Accidents don’t just happen, they are caused!
Published On September 14, 2023 » 780 Views» By Times Reporter » Opinion
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FOUR people, including three teenage pupils have died after a speeding car careered off the road and rammed into them in Lusaka’s Ibex Hill area, while six others died in two other accidents in the Eastern Province.
Such reports make sad reading but unfortunately they have continued occupying much of the media space.
A week rarely goes by without reading a report of one kind of road accident or another, raising questions about the competencies of many of our drivers on the roads.
According to global statistics, road traffic accidents are the eighth leading cause of death worldwide.
More than 1.35 million people die on the world’s roads every year while millions more sustain injuries from these otherwise preventable tragedies.
What is even more worrisome is that road traffic accidents mostly affect the youth, the next generation, thereby impacting the future development of any nation.
For instance, the Lusaka accident took the lives of three pupils aged between 13 and 15 while their colleague of the same age range sustained injuries and was rushed to the University Teaching Hospitals (UTH) for treatment.
Generally, every year, statistics show an ever increasing number of Zambian people reportedly killed through road traffic accidents.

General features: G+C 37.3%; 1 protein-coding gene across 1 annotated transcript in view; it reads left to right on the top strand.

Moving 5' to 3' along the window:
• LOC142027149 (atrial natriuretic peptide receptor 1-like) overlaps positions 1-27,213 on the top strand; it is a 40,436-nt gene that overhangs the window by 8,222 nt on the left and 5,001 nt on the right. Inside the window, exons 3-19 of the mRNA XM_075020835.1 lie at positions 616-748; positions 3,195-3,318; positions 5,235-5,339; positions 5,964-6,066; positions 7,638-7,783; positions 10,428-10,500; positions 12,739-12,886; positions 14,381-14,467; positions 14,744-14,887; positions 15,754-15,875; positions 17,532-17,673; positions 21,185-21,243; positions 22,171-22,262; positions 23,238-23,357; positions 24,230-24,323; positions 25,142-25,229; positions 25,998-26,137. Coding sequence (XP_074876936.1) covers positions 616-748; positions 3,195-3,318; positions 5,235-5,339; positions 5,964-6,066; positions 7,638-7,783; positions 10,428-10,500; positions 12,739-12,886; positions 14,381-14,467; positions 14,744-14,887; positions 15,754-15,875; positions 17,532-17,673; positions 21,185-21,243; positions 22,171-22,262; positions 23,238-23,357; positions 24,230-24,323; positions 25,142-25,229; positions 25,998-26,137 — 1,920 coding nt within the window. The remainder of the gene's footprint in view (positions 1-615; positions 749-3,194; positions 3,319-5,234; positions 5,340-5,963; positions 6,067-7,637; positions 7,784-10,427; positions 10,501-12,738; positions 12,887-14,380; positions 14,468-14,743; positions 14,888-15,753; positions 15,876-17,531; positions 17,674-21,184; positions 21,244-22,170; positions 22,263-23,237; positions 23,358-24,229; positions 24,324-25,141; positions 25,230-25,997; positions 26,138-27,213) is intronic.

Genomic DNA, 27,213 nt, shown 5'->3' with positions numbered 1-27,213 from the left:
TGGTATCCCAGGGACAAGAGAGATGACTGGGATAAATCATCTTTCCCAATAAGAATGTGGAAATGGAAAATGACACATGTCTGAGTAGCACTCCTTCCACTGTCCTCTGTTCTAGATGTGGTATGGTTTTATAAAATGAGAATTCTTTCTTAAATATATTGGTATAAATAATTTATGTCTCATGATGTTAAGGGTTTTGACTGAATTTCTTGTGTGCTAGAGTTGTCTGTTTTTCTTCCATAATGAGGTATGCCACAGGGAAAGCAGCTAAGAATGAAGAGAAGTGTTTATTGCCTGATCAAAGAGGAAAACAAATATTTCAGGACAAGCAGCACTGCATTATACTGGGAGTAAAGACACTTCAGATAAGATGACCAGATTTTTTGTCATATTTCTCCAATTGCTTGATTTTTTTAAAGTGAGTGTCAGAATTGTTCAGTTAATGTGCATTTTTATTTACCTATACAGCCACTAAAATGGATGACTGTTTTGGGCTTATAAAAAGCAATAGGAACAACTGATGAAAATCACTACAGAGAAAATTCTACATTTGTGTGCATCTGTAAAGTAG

According to the Road Transport and Safety Agency (RTSA), 1,680 people died in 1, 374 fatal road crashes the country recorded from January to September, 2022.
The figure represented a 10.4 percent increase from 1, 522 deaths which were recorded during the same period the previous year.
Obviously, these statistics were for those accidents which were officially recorded and reported.
That, therefore entails, that there may have been many more which went unreported.
These statistics are disheartening given that the country’s vehicle population is, according to RTSA, under a million on the road out of a human population of about 19 million.
What is even more disheartening is that the alarming figures of lives being claimed in road carnage does not seem to deter road users from driving carelessly or from engaging in acts which create accidents.
RTSA and other relevant authorities have incessantly appealed to road users to be responsible on the roads but unfortunately, these appeals seem to fall on deaf ears as the road carnage continues unabated.
Sadly, most of the accidents are avoidable if only the motorists exercised restraint by following road traffic rules, including the one cardinal rule not to drive drunk.
There is a need for motorists to think of their safety and that of the other driver first when they drive.
While authorities, like RTSA are doing their very best to prevent accidents by mounting patrols and checkpoints, the individual motorists must learn to take responsibility.
They must play a leading role in preventing road traffic accidents by following all the road rules to the letter, instead of courting danger by their conduct which can be fatal not only to themselves and their families, but also to the other road user.

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